Published on Intrepid Report, by Ellen Brown, October 19, 2011.
Publicly-owned banks were instrumental in funding Germany’s “economic miracle” after the devastation of World War II. Although the German public banks have been targeted in the last decade for takedown by their private competitors, the model remains a viable alternative to the private profiteering being protested on Wall Street today.
One of the demands voiced by protesters in the Occupy Wall Street movement is for a “public option” in banking. What that means was explained by Dr. Michael Hudson, Professor of Economics at the University of Missouri in Kansas City, in an interview by Paul Jay of the Real News Network on October 6:
[T]he demand isn’t simply to make a public bank but is to treat the banks generally as a public utility, just as you treat electric companies as a public utility. . . . Just as there was pressure for a public option in health care, there should be a public option in banking. There should be a government bank that offers credit card rates without punitive 30% interest rates, without penalties, without raising the rate if you don’t pay your electric bill. This is how America got strong in the 19th and early 20th century, by essentially having public infrastructure, just like you’d have roads and bridges. . . . The idea of public infrastructure was to lower the cost of living and to lower the cost of doing business.
We don’t hear much about a public banking option in the United States, but a number of countries already have a resilient public banking sector. A May 2010 article in The Economist http://www.economist.com/node/16078466?story_id=16078466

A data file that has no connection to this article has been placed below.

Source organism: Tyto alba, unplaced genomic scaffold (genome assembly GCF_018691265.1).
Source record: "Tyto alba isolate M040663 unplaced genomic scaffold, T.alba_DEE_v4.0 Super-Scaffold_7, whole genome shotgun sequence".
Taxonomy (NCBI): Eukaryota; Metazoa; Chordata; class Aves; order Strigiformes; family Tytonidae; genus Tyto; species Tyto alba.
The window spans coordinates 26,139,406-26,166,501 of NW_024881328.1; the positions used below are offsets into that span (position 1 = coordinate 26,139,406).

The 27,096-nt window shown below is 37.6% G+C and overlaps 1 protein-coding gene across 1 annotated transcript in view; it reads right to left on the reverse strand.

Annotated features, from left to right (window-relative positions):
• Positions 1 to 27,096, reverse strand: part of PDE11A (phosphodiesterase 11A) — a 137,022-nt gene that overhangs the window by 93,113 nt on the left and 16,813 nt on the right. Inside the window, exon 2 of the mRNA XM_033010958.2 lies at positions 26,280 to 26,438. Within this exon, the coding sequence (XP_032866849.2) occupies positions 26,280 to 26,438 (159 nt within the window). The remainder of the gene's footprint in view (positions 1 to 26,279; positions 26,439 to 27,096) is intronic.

noted that the strong and stable publicly-owned banks of India, China and Brazil helped those countries weather the banking crisis afflicting most of the world in the last few years … //
… The price of success:
The German public banks were brought down by knocking their public legs out from under them. Previously, they had enjoyed state guarantees that allowed them to acquire and lend funds at substantially better rates than private banks were able to do. But in 2001, the European Commission ruled to strip the Landesbanks of their explicit state credit guarantees, forcing them to compete on the same terms as private banks. And today the European Banking Authority is refusing to count the banks’ implicit state guarantees in their “stress tests” for banking solvency.
The upshot is that the German public banks are being stripped of what has made them stable, secure, and able to lend at low interest rates: they have had the full faith and credit of the government and the public behind them. By eliminating the profit motive, focusing on the public interest, and relying on government guarantees, the German public banks were able to turn bank credit into the sort of public utility described by Prof. Hudson.
The example of Germany shows that even success is no guarantee in the face of a relentless onslaught of propaganda by large privately-owned banks interested only in making money for their CEOs, wealthiest clients and shareholders. But peering behind the propaganda, the public banking model that helped underwrite Germany’s economic success might be the fast track to a U.S. banking system that serves Main Street rather than Wall Street. (full long text).